Tag: Sherlock Holmes

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    Review: Sherlock Holmes: Crime Alleys

    Review of Sherlock Holmes: Crime Alleys

    sherlock holmes crime alleys graphic novelBefore the great Sherlock Holmes was hired as a “consulting detective” to Inspector Lestrade of Scotland Yard, before he had roommate and chronicler Doctor John Watson to help him solve cases, Holmes was an eccentric bachelor who lived on Baker Street. But not alone. He shared his flat with young violin virtuoso Ron Janscher.

    When Ron vanishes, however, Holmes has to cast a wide net to find out what’s happening and find his friend in the dark, criminal alleys of London. And the name that comes up again and again is Moriarty, both the son James and father Henry. Yes, that James Moriarty who becomes Holmes’ arch-nemesis, Professor Moriarty.

    Sporadically helping Holmes as he unwinds the dark, nefarious storyline is the Inspector Pike of the Yard, though as is typical in a Sherlock Holmes story, they are as much clueless gits as they are truly helpful in the investigation.

    To uncover Moriarty’s deeds, Holmes allows himself to be captured by the criminals and whisked away to their secret lair where strange deeds are indeed afoot. But there’s an even more sinister force behind the Moriarty’s control of the London underworld, a storyline that isn’t developed in this particular original story. A seed for the next installment of Cordurie’s annals? Perhaps, perhaps.

    sherlock holmes crime alley detail panel

    As originally conceived by Sir Arthur Conan Doyle back in the late 1800’s, the Holmes universe has been expanded and redefined time and again through movies, TV series, radio dramas, books and even comics and graphic novels. It leaves readers trying to puzzle out which famous actor portrayal of Holmes is the inspiration for the latest artist. Is it Jeremy Brett? Robert Downey Jr.? Or perhaps Benedict Cumberbatch? Or even the earliest success, Basil Rathbone?

    Regardless of which actor you see in Nespolino’s portrayal of the famous consulting detective, he and Cordurié deliver a really solid story that fits neatly into the Doyle canon and is both visually and narratively compelling. A graphic novel well worth adding to the collection of any Holmesian!

    Sherlock Holmes: Crime Alleys, written by Sylvain Cordurié, art by Alessandro Nespolino. colors by Axel Gonzalbo, cover by Ronan Toulhoat. Published by Dark Horse, Feb 3, 2016.

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    Review: Sherlock Holmes and the Vampires of London

    Review of Sherlock Holmes and the Vampires of London

    sherlock holmes vampires of londonI’m a huge Sherlock Holmes fan and have read not just every one of the original Arthur Conan Doyle stories, but many of the more modern stories written by other authors but featuring the same iconic detective and his colorful retinue and the rich Victorian setting of late 1800’s London. What’s not to like about the original hyper-observant consulting detective and the hints of the occult that appear time and again in the stories?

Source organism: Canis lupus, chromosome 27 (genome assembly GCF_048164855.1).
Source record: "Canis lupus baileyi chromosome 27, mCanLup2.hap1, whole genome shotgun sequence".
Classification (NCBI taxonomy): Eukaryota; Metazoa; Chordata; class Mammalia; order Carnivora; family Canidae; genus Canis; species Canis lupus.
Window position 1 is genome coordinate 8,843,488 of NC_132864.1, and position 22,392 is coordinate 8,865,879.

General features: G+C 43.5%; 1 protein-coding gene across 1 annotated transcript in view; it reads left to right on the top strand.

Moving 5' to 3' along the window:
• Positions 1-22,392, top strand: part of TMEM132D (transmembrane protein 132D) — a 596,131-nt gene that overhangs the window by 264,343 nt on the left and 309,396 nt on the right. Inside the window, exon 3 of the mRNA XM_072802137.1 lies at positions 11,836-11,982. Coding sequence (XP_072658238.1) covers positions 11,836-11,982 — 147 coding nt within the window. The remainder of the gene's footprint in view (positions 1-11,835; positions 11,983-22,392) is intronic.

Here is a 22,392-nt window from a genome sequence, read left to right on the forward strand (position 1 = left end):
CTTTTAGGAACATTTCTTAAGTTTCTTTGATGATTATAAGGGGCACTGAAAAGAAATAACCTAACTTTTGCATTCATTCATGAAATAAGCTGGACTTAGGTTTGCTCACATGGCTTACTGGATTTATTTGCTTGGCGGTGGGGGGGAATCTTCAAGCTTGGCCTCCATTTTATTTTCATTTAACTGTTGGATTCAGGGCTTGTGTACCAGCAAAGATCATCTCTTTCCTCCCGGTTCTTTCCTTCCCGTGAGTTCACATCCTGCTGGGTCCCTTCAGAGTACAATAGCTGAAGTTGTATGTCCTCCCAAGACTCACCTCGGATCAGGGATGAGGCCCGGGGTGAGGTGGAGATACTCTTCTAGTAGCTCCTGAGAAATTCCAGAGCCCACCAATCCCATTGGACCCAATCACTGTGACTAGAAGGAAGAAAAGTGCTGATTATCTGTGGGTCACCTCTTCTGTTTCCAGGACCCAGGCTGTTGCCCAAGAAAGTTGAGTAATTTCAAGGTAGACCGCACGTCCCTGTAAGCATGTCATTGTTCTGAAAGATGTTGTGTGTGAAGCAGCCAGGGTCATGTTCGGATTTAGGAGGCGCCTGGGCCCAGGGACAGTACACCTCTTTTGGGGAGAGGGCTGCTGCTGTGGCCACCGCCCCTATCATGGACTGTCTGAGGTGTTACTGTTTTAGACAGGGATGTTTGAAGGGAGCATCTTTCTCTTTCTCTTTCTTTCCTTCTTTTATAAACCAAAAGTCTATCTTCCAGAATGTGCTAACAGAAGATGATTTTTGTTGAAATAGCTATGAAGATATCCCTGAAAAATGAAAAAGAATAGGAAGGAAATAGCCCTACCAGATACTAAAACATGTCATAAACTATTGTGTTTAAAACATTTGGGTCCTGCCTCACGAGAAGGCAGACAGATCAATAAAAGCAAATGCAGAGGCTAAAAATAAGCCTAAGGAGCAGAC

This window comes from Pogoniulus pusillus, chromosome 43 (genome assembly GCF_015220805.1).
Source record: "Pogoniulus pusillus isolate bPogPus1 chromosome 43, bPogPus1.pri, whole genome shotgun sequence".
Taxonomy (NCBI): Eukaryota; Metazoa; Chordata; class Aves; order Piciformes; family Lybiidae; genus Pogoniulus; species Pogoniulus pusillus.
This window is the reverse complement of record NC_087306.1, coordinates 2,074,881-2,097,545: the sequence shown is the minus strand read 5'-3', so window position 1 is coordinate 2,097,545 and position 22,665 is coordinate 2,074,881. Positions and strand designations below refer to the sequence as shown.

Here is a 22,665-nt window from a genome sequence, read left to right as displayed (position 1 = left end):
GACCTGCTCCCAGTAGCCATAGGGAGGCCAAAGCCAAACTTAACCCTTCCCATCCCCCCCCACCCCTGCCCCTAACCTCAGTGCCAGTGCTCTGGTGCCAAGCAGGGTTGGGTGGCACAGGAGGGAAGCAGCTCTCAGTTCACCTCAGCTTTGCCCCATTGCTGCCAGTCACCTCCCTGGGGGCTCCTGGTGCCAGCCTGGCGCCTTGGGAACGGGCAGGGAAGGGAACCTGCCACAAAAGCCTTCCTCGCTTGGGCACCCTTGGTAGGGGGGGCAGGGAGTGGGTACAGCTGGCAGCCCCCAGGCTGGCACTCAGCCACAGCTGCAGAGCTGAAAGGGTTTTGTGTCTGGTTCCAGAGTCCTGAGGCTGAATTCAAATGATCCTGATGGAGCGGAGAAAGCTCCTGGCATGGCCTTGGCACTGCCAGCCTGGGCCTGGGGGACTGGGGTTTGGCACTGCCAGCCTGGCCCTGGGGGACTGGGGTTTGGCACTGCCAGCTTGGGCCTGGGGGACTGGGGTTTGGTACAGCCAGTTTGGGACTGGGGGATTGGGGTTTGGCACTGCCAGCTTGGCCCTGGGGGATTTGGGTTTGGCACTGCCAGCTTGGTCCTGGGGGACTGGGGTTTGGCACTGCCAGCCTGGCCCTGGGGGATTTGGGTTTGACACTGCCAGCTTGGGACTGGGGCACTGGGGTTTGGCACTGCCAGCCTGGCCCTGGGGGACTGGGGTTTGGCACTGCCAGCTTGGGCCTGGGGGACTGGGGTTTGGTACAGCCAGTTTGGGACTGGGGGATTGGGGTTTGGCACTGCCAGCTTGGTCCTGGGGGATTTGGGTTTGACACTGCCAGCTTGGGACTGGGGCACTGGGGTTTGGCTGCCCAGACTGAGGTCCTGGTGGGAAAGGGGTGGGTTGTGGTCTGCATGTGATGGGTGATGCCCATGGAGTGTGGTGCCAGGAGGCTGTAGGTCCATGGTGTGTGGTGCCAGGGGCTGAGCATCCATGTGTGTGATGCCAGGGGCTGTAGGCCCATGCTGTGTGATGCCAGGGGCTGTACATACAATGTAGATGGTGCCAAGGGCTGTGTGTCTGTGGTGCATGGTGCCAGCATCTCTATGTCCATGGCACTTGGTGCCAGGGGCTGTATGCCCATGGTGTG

Writer Sylvain Cordurié has woven the occult much more tightly into the Holmsian world in the entertaining Sherlock Holmes and the Vampires of London, offering a story that could almost be a Cthulhu mythology overlap, where there are good and bad vampires in London and Holmes is called in by the Crown to figure out what’s going on.

    But, of course, there’s more going on than is obvious, and as Holmes continues to investigate, he leverages his supposed death at Reichenbach Falls (a story element from Doyle himself, when he had tired of his fictional character and killed him off in “The Final Problem” just to have him reappear three years later in “The Adventure of the Empty House”) to travel the world and understand the basis of the vampire attacks throughout London and Britain.

    Cordurié does a splendid job of capturing the feel of a Holmes story, including using the device of Holmes telling the story in past tense in the form of a letter to his absent friend Dr. John Watson: “Watson, you have written about all my adventures, now I must write about this one with the certainty that, alas, I may not finish it…”

    The artwork by Laci is also terrific, with some notable panels including an aerial view of Paris early in the story. But I’m so used to TV and movie representations of Holmes as a perpetually serious man that his smiling visage on the last page of the book threw me for a bit of a loop. Holmes can smile?

    Still, smile aside, Sherlock Holmes and the Vampires of London is a great read, engrossing and with enough twists in its somewhat dark, occult story that it’s a solid addition to any fan.

    Sherlock Holmes and the Vampires of London, story by Sylvain Cordurié, art by Laci and colors by Axel Gonzalbo. Published by Dark Horse, Feb, 2014.

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    Dynamite Previews: Vampire Huntress, Sherlock Holmes Year One, & More

    Dynamite Entertainment has kept the sneak peeks coming with a look at these titles! We have comic book previews of four new comics: Dean Koontz’s Frankenstein: Prodigal Son #5, Green Hornet: Year One #9, LA Banks’ Vampire Huntress #3 The Hidden Darkness, and Sherlock Holmes: Year One #3. Do you want to see the first four or five pages? Just click one of the covers.

    Dean Koontz's Frankenstein
    Dean Koontz’s Frankenstein: Prodigal Son vol. 2 #5
    Green Hornet: Year One #9
    Green Hornet: Year One #9
    LA BAnks' Vampire Huntress #3
    LA Banks’ Vampire Huntress #3 The Hidden Darkness
    Sherlock Holmes: Year One #3
    Sherlock Homes: Year One #3



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